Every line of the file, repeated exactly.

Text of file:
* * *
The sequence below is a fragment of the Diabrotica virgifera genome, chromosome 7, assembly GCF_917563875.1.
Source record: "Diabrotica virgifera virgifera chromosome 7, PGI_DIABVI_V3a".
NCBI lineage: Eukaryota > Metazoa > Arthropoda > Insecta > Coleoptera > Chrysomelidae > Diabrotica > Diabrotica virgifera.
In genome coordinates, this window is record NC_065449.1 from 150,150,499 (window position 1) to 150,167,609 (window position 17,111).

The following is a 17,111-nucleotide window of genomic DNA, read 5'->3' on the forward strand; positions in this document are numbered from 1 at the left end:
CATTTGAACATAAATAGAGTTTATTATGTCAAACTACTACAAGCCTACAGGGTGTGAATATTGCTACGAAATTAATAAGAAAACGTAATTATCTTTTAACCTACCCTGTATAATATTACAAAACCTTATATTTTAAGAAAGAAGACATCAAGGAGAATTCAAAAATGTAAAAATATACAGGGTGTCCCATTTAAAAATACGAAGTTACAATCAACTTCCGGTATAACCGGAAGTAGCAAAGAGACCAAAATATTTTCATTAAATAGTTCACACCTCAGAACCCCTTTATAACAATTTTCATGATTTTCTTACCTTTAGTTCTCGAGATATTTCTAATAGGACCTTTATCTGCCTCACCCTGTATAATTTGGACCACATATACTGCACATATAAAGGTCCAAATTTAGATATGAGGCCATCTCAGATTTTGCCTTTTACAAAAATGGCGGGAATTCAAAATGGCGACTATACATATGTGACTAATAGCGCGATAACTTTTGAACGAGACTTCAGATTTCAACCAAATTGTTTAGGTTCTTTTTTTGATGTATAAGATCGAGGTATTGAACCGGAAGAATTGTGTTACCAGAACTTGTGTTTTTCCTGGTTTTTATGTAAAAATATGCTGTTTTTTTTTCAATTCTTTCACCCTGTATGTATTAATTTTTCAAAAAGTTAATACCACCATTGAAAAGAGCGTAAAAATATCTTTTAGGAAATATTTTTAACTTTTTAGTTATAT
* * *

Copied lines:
The sequence below is a fragment of the Diabrotica virgifera genome, chromosome 7, assembly GCF_917563875.1.
Source record: "Diabrotica virgifera virgifera chromosome 7, PGI_DIABVI_V3a".
NCBI lineage: Eukaryota > Metazoa > Arthropoda > Insecta > Coleoptera > Chrysomelidae > Diabrotica > Diabrotica virgifera.
In genome coordinates, this window is record NC_065449.1 from 150,150,499 (window position 1) to 150,167,609 (window position 17,111).

The following is a 17,111-nucleotide window of genomic DNA, read 5'->3' on the forward strand; positions in this document are numbered from 1 at the left end:
CATTTGAACATAAATAGAGTTTATTATGTCAAACTACTACAAGCCTACAGGGTGTGAATATTGCTACGAAATTAATAAGAAAACGTAATTATCTTTTAACCTACCCTGTATAATATTACAAAACCTTATATTTTAAGAAAGAAGACATCAAGGAGAATTCAAAAATGTAAAAATATACAGGGTGTCCCATTTAAAAATACGAAGTTACAATCAACTTCCGGTATAACCGGAAGTAGCAAAGAGACCAAAATATTTTCATTAAATAGTTCACACCTCAGAACCCCTTTATAACAATTTTCATGATTTTCTTACCTTTAGTTCTCGAGATATTTCTAATAGGACCTTTATCTGCCTCACCCTGTATAATTTGGACCACATATACTGCACATATAAAGGTCCAAATTTAGATATGAGGCCATCTCAGATTTTGCCTTTTACAAAAATGGCGGGAATTCAAAATGGCGACTATACATATGTGACTAATAGCGCGATAACTTTTGAACGAGACTTCAGATTTCAACCAAATTGTTTAGGTTCTTTTTTTGATGTATAAGATCGAGGTATTGAACCGGAAGAATTGTGTTACCAGAACTTGTGTTTTTCCTGGTTTTTATGTAAAAATATGCTGTTTTTTTTTCAATTCTTTCACCCTGTATGTATTAATTTTTCAAAAAGTTAATACCACCATTGAAAAGAGCGTAAAAATATCTTTTAGGAAATATTTTTAACTTTTTAGTTATAT